While the general public in Japan is focused on every new piece of news about the current 4th COVID-19 wave and what it means for the Olympics scheduled to start on July 23rd, the construction related industries are all abuzz about the “woodshock.” Unlike other advanced nations that have seen a dramatic increase in home construction during the pandemic, Japan has seen starts slide as famously risk-averse consumers sock away more and more money into no-interest bank accounts or under their tatamis. With restrictions on show home openings, salespeople cannot approach new contacts further hampering contracts. This situation unfortunately also follows a sales tax increase in the fall of 2019, which pushed forward some housing demand to 2019 from 2020.

While the domestic Japanese market struggles with weak demand and builders trying to reduce prices to keep market share, booming housing markets in other countries are driving up wood prices at an unprecedented rate. For many months, trading companies and other importers tried to resist paying higher prices and desperately searched for other options. The deflationary mindset in Japan is still strong and the housing sector in particular is bent on pushing prices ever downward. However, as the United States sucked up more and more global supply with higher and higher prices and ocean freight rates from Europe in particular further complicated the situation, less volumes were available to Japan. As a result, a state of panic has set in with the industry being forced to increase prices or face not getting supply.

Canadian dimension lumber was the first to face the price pressures being closest to the US market. Therefore, people thought this to be a 2×4 housing market problem. Many were even predicting the end of the 2×4 market because of the situation. However, as more European wood also shifted to the US, less lamina was available for the engineered wood used in zairai (post and beam) homes. Of the lamina used in Japan, 70% is imported and there is limited volume of domestic wood to replace such a volume. As a result, pre-cutters that service the zairai market have been announcing order curtailments from May. Some have reduced their offers to only 50%, while there is also talk in the industry about some pre-cutters running out of wood completely by the end of June unless the situation changes. Everyone here is in shock.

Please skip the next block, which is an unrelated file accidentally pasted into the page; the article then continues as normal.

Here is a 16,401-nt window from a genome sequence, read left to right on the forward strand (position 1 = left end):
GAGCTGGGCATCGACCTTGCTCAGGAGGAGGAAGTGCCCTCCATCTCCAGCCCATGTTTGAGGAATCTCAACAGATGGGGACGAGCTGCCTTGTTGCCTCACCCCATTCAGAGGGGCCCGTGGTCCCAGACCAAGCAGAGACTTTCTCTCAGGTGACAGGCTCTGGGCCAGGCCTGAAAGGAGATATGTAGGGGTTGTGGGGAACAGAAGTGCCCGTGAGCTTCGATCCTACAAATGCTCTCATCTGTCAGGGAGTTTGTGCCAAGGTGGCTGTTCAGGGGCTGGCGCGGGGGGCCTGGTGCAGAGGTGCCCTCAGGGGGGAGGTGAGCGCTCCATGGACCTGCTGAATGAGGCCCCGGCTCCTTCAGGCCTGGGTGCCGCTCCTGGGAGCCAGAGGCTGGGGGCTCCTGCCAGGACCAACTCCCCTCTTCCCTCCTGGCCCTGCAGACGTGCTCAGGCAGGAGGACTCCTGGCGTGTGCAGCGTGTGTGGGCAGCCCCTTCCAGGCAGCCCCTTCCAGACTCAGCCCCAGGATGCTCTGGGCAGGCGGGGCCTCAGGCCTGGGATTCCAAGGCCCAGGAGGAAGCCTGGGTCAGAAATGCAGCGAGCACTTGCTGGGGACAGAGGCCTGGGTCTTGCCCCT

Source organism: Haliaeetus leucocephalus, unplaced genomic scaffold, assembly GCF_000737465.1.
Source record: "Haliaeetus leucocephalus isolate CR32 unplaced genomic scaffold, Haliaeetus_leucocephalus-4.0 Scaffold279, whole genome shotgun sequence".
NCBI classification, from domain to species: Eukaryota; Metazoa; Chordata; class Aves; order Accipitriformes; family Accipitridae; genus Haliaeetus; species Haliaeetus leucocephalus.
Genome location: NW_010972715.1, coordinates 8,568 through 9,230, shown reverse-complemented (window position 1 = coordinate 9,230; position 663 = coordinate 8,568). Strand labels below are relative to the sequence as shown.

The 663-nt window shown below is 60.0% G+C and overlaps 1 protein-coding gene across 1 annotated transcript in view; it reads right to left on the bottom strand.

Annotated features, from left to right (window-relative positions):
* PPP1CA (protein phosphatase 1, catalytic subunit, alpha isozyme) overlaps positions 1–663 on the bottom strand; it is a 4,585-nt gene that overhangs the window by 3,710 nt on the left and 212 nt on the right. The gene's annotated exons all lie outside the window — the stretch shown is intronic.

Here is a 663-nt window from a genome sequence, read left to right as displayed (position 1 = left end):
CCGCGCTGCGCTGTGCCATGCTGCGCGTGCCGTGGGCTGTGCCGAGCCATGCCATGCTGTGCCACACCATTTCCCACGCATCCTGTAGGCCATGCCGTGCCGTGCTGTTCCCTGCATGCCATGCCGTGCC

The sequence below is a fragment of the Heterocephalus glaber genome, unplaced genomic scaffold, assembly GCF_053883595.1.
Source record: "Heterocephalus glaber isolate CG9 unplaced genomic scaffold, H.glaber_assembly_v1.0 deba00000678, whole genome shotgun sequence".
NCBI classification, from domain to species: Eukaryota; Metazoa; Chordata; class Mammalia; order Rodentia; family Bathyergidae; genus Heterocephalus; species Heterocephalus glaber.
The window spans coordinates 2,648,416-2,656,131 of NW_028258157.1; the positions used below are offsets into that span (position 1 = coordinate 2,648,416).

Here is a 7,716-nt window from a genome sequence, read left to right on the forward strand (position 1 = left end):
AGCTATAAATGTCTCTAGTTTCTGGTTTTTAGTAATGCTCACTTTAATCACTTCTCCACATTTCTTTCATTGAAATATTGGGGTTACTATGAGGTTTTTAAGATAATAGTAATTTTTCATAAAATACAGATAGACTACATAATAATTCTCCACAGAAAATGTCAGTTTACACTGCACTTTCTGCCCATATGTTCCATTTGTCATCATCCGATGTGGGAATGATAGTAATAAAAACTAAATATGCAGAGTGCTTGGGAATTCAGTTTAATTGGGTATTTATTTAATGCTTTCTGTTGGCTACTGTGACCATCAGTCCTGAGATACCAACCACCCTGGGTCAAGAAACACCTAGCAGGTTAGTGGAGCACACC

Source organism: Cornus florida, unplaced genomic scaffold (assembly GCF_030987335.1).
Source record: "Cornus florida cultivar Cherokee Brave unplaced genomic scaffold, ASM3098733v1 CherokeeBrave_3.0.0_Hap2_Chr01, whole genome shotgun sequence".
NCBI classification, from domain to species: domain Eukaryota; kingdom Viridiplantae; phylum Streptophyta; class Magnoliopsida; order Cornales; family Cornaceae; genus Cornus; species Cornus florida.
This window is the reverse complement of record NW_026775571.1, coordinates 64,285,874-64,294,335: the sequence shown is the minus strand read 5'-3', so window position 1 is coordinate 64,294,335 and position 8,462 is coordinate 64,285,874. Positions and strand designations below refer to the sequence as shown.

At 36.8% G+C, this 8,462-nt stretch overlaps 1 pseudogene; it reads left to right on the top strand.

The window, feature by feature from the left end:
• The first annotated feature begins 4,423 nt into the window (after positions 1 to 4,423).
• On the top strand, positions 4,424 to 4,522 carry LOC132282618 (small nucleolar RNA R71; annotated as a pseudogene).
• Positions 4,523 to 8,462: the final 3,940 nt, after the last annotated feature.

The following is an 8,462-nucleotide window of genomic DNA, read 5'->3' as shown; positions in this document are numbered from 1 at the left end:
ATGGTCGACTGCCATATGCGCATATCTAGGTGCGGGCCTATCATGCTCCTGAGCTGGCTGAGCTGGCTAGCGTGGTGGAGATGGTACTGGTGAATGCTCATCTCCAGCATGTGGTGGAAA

One part of the solution to this is of course breaking the deflationary mindset and passing on price increases all the way to the consumers. This is not the problem of a certain segment or just a few companies. The entire industry has to accept the reality of global prices. Even domestic sugi is seeing large increases in prices now, for some the first in almost a decade. Japan is a high-cost nation, so it is unbelievable that over the past few years many builders have pursued strategies to push building costs below CAD$100 a square foot. While this woodshock is painful, it may lead to a much healthier and more profitable Japanese housing market in the longer term as such death spiral strategies are finally put to an end.